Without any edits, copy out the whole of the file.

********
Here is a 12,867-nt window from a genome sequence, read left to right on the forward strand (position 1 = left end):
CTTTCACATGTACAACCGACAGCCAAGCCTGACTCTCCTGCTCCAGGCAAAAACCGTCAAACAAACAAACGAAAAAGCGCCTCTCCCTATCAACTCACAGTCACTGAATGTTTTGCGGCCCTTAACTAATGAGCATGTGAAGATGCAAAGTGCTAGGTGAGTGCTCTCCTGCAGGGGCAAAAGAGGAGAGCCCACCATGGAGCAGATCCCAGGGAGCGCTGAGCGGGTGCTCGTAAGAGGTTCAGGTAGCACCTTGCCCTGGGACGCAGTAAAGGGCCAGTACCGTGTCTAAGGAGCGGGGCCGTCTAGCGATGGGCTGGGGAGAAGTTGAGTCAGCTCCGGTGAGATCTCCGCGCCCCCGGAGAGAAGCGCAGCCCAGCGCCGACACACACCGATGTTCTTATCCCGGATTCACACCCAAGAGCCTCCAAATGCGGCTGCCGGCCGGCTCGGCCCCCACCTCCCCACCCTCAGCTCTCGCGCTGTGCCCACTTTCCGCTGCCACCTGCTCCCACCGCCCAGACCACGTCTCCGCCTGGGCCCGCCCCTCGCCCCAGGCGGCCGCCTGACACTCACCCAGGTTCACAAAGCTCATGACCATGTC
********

Here is a 12,867-nt window from a genome sequence, read left to right on the forward strand (position 1 = left end):
CTTTCACATGTACAACCGACAGCCAAGCCTGACTCTCCTGCTCCAGGCAAAAACCGTCAAACAAACAAACGAAAAAGCGCCTCTCCCTATCAACTCACAGTCACTGAATGTTTTGCGGCCCTTAACTAATGAGCATGTGAAGATGCAAAGTGCTAGGTGAGTGCTCTCCTGCAGGGGCAAAAGAGGAGAGCCCACCATGGAGCAGATCCCAGGGAGCGCTGAGCGGGTGCTCGTAAGAGGTTCAGGTAGCACCTTGCCCTGGGACGCAGTAAAGGGCCAGTACCGTGTCTAAGGAGCGGGGCCGTCTAGCGATGGGCTGGGGAGAAGTTGAGTCAGCTCCGGTGAGATCTCCGCGCCCCCGGAGAGAAGCGCAGCCCAGCGCCGACACACACCGATGTTCTTATCCCGGATTCACACCCAAGAGCCTCCAAATGCGGCTGCCGGCCGGCTCGGCCCCCACCTCCCCACCCTCAGCTCTCGCGCTGTGCCCACTTTCCGCTGCCACCTGCTCCCACCGCCCAGACCACGTCTCCGCCTGGGCCCGCCCCTCGCCCCAGGCGGCCGCCTGACACTCACCCAGGTTCACAAAGCTCATGACCATGTC